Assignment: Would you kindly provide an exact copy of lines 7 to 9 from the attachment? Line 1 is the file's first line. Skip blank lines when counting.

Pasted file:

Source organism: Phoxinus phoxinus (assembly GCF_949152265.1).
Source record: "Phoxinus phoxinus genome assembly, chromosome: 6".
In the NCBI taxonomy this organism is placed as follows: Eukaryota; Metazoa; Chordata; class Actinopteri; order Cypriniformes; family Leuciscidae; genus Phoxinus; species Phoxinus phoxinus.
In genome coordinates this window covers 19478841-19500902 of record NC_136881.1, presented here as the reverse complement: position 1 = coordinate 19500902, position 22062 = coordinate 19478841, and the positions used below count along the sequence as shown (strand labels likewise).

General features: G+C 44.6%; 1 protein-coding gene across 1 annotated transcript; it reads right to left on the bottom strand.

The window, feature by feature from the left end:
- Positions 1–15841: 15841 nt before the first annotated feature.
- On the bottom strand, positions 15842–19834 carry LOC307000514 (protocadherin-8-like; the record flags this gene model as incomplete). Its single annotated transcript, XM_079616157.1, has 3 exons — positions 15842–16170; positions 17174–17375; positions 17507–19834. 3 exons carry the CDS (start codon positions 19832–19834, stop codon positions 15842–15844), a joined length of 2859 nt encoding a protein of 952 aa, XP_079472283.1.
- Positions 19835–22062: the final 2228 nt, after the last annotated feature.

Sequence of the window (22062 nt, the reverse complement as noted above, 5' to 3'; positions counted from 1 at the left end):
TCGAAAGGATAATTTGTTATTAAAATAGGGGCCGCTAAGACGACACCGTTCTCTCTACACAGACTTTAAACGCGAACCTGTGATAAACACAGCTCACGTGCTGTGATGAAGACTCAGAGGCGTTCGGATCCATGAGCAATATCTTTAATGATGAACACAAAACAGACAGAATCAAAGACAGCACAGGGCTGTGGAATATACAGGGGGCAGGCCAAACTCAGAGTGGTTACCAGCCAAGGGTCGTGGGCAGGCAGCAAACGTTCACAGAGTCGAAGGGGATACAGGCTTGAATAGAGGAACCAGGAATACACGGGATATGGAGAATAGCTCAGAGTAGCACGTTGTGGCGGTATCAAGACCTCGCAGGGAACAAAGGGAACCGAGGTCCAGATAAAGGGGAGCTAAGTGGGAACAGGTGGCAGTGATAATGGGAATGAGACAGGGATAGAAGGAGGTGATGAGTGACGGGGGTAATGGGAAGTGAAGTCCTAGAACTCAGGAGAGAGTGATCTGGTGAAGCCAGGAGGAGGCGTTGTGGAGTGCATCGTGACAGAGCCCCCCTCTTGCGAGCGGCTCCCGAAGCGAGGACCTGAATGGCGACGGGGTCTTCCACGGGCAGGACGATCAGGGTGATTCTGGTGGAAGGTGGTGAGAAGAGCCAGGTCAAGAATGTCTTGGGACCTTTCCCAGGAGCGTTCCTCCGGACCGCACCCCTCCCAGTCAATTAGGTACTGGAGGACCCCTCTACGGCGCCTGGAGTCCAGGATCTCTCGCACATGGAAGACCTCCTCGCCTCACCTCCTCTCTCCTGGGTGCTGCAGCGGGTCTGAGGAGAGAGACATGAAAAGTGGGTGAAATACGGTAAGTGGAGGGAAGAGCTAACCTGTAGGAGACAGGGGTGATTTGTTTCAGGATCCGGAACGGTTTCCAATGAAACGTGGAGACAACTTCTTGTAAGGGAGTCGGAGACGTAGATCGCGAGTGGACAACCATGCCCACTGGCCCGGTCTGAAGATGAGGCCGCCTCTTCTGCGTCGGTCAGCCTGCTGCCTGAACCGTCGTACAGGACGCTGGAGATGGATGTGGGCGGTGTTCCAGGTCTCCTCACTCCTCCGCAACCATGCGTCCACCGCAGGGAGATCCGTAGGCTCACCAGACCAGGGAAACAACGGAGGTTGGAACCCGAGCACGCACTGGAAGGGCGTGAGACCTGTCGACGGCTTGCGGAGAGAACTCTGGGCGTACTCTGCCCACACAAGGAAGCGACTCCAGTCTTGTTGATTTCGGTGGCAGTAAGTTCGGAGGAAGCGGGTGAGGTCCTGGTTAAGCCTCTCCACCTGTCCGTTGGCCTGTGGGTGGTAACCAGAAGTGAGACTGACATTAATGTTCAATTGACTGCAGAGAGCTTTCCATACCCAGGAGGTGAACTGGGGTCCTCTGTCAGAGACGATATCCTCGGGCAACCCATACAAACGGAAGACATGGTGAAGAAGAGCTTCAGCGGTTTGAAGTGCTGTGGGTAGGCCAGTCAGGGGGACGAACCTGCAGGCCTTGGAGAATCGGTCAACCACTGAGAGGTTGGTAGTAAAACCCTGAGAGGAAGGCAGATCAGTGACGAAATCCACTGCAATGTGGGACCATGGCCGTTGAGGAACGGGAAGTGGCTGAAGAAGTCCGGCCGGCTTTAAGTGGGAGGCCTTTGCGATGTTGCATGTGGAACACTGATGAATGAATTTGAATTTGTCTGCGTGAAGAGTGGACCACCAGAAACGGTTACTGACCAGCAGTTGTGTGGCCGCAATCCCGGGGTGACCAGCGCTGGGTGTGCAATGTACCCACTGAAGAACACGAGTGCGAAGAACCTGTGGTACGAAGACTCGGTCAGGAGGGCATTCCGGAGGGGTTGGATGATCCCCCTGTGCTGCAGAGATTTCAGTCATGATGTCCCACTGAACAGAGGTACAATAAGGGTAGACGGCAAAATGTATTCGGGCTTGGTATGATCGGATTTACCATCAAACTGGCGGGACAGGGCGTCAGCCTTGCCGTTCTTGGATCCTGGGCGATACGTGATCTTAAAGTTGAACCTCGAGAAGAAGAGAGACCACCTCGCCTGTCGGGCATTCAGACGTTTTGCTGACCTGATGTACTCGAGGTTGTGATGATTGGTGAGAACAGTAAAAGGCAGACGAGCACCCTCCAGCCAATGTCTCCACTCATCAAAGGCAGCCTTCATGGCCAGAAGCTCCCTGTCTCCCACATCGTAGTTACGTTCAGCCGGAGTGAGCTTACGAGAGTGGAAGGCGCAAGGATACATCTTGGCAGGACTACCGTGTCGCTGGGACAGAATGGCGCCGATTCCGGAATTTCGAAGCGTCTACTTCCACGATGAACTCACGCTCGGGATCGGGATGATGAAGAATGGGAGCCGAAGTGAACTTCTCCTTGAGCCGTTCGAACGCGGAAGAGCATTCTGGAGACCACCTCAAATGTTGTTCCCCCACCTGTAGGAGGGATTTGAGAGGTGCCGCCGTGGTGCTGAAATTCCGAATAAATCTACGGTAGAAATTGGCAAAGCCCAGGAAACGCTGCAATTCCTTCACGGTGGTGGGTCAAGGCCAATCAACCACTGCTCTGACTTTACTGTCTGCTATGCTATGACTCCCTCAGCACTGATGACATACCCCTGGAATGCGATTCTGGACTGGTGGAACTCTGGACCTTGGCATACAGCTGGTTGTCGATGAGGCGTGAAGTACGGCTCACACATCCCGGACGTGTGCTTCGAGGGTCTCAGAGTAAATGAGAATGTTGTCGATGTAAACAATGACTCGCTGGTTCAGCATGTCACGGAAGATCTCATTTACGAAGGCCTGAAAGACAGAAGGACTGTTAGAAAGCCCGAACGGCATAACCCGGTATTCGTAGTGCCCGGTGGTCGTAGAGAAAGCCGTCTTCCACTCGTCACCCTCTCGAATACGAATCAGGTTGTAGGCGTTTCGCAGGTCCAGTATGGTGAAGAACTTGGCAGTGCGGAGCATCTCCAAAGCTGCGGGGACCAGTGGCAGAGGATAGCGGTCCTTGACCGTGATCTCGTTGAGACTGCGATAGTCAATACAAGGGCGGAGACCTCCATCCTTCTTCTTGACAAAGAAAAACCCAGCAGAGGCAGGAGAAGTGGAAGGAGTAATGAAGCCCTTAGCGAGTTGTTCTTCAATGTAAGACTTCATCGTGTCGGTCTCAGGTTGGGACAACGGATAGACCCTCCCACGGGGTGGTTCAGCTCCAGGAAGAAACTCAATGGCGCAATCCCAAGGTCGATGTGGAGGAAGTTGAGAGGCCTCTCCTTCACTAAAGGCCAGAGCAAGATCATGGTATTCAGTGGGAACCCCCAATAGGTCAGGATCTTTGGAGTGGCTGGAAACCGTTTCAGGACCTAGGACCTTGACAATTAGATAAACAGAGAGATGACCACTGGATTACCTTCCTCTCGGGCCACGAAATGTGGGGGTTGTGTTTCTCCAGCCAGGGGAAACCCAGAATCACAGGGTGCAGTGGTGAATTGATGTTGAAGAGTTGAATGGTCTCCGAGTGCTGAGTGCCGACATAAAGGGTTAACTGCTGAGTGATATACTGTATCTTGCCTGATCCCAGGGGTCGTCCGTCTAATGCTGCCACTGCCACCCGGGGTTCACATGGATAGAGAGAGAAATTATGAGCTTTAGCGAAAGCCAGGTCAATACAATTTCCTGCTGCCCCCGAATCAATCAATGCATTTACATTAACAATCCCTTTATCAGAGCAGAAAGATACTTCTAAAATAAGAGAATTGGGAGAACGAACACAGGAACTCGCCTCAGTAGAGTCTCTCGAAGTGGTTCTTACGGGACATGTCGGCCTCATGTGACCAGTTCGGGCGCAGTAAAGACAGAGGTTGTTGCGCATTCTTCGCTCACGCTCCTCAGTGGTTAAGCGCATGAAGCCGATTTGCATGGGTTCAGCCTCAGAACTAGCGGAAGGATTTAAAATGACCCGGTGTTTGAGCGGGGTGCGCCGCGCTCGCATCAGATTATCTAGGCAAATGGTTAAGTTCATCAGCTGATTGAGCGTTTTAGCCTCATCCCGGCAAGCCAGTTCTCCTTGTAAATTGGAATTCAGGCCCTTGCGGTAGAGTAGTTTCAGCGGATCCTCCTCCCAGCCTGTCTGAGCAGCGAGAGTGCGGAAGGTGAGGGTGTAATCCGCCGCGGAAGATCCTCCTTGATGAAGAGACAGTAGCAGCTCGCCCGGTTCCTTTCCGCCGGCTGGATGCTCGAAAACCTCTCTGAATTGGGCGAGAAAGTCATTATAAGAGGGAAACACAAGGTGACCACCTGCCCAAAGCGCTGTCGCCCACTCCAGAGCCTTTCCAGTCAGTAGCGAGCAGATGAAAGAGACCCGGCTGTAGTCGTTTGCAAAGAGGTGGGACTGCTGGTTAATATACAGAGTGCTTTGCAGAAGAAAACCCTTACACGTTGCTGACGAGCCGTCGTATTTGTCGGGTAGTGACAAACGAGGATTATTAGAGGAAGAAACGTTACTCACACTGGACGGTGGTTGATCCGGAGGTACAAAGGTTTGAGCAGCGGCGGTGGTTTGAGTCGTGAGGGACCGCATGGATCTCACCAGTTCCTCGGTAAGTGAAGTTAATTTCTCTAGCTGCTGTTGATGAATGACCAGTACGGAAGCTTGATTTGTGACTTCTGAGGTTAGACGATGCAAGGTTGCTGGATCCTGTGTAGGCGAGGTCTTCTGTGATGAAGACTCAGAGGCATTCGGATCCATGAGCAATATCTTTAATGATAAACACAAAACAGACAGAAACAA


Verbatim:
- Positions 1–15841: 15841 nt before the first annotated feature.
- On the bottom strand, positions 15842–19834 carry LOC307000514 (protocadherin-8-like; the record flags this gene model as incomplete). Its single annotated transcript, XM_079616157.1, has 3 exons — positions 15842–16170; positions 17174–17375; positions 17507–19834. 3 exons carry the CDS (start codon positions 19832–19834, stop codon positions 15842–15844), a joined length of 2859 nt encoding a protein of 952 aa, XP_079472283.1.
- Positions 19835–22062: the final 2228 nt, after the last annotated feature.